September 14, 2011 / 4:44 PM / 7 years ago

UPDATE 3-U.S. summer gasoline demand lowest since 2003

* Gasoline use averaged 9.17 million bpd this summer
    * Demand lowest since 2003, 1.8 pct lower than 2010
    * Gasoline prices averaged $3.62/gallon this summer
    (Recasts, adds details)
    By Selam Gebrekidan
    NEW YORK, Sept 14 (Reuters) - U.S. drivers curbed travel this summer as
high pump prices pushed gasoline use to an eight-year low, government data
showed on Wednesday.
    Motorists in the world's largest oil consumer pumped an average of 9.17
million barrels a day from the first week of June to the first week of
September, data from the U.S. Energy Information Administration showed.
    Demand throughout the summer fell 1.8 percent from a year earlier,
according to Reuters calculations based on four-week average consumption
over the 14 weeks of summer.
 (Graphic comparing demand with price:
    Consumers refrained from spending on the fuel in reaction to escalating
fuel costs after an oil-price rally from late February through May
threatened to push gasoline above $4 per gallon.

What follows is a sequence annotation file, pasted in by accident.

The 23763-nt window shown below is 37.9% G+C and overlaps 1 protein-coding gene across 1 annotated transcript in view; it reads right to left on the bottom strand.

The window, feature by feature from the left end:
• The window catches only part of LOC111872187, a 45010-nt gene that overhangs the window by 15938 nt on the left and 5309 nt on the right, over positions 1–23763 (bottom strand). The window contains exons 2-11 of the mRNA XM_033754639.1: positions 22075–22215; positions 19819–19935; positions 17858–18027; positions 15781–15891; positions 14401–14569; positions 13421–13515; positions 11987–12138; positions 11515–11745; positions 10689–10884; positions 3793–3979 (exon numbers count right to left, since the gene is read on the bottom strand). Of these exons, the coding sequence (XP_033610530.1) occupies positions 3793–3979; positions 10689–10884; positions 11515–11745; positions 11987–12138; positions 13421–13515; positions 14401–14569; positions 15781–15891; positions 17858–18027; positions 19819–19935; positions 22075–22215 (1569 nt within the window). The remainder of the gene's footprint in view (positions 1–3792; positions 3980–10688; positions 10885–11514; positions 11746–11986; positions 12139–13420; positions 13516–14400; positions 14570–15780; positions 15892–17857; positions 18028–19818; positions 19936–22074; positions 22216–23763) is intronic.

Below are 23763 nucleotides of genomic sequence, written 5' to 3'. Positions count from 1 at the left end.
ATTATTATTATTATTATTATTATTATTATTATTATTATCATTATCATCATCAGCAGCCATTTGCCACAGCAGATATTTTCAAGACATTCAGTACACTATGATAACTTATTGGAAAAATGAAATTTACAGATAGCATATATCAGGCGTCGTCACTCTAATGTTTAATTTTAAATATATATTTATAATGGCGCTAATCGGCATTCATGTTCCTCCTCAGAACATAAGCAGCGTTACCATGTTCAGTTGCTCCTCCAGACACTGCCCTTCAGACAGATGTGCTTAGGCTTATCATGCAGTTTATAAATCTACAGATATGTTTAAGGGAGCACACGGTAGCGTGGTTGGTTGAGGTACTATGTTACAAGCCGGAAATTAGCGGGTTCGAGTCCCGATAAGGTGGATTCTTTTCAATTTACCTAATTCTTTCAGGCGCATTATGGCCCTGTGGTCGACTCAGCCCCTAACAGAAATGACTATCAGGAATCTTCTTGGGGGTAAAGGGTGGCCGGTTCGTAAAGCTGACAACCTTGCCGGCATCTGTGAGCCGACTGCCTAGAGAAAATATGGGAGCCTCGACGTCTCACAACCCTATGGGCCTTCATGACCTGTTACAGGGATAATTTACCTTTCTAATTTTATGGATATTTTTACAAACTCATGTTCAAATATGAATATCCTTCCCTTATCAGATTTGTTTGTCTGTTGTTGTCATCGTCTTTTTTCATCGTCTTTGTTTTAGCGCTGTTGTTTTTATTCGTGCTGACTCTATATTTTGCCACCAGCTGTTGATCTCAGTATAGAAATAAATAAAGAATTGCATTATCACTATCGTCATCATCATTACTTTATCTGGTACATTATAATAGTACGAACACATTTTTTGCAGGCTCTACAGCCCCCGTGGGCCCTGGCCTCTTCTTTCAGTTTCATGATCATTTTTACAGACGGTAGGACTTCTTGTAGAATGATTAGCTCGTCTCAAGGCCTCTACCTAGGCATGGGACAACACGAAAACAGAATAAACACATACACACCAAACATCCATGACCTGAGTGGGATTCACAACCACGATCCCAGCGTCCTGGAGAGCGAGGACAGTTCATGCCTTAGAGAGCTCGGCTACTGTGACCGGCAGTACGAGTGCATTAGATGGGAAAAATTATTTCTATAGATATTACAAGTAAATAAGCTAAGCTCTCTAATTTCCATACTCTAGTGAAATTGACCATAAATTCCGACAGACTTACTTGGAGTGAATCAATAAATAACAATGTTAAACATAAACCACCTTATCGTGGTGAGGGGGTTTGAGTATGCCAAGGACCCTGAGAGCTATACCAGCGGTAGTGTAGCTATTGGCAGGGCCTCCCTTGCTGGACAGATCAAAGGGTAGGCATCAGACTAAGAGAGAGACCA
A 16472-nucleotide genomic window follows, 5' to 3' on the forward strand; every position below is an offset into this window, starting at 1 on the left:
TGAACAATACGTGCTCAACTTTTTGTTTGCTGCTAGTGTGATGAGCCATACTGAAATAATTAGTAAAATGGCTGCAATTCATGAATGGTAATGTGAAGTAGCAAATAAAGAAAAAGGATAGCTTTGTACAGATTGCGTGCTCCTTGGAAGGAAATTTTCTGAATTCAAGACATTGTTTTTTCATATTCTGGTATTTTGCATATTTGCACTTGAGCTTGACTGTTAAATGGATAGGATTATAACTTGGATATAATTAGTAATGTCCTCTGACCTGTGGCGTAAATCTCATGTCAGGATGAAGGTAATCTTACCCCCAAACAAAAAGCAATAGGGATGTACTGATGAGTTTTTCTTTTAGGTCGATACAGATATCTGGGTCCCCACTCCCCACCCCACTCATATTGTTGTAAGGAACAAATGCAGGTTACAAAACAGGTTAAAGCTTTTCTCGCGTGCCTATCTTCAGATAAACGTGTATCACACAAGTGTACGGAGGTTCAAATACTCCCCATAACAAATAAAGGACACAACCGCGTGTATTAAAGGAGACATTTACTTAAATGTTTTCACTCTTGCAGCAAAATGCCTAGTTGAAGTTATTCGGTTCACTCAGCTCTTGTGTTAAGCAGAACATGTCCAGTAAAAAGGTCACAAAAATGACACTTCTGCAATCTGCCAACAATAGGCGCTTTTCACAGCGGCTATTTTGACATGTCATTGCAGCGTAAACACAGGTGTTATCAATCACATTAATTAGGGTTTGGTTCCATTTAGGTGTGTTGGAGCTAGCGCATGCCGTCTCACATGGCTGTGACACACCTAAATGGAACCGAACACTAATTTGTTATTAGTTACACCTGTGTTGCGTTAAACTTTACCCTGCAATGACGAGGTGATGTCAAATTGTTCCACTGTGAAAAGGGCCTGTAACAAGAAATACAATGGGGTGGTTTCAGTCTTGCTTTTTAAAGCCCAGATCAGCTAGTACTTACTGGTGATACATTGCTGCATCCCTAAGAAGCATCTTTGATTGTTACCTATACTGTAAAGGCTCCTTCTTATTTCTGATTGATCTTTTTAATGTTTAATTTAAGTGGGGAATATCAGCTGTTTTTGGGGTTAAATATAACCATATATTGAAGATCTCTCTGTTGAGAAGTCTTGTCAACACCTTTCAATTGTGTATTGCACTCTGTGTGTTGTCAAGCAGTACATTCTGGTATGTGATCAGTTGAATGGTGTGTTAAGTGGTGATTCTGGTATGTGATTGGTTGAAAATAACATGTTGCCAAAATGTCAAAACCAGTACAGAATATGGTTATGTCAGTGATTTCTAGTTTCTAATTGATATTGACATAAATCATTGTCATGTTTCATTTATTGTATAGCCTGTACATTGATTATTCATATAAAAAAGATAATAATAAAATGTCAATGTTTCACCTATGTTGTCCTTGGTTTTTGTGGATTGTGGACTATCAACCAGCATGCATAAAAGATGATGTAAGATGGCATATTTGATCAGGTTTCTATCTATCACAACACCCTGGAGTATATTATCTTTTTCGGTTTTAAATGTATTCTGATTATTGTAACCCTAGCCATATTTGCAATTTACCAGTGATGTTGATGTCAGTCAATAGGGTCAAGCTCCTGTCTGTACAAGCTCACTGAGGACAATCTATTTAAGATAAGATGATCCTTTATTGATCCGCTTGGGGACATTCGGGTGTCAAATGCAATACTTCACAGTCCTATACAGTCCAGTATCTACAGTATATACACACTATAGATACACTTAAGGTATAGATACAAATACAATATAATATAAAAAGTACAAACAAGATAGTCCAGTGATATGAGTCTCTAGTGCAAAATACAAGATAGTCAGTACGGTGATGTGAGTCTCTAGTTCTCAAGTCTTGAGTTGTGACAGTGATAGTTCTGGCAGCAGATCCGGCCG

That didn't quite happen, as oil prices came off their highs in May.
Still, a gallon of regular gasoline on average went for $3.62 this summer,
up $1 from a year earlier, EIA data showed.
    In June, motorists rushed to the open road, emboldened by falling -- if
still high -- prices. June gasoline demand was the highest in two years.
    But prices again rose in July and by August, many consumers had
canceled vacations and parked their cars, leading to the lowest gasoline
demand average for that month since 2001.
    Demand also disappointed over the Labor Day weekend. Weekly demand fell
2.4 percent last week, including on the last three days of the holiday
weekend when travelers usually pump more fuel, compared with the previous
week, data from MasterCard showed on Tuesday. [O/MC]
    "The decline was probably higher and more persistent than most
expected," said Lawrence Eagles, analyst at JP Morgan Chase.
    Weak economic conditions and high prices weighed down on summer
gasoline demand which relies on discretionary driving. But as we head into
the winter months, when people are likely to drive to their jobs or the
grocery store than to the beach, the year-over-year demand losses will be
moderate, Eagles added.
    Gasoline demand last week, which includes the last three days of the
Labor Day weekend fell
    The government data on Wednesday also showed a 1.94-million-barrel
build in gasoline stocks last week, against forecasts for a 500,000-barrel
drawdown -- entrenching worries about demand and the general economy.
    U.S. gasoline futures slumped more than 2 percent to a five-week low
after the release of the data.
 (Additional reporting by Gene Ramos)
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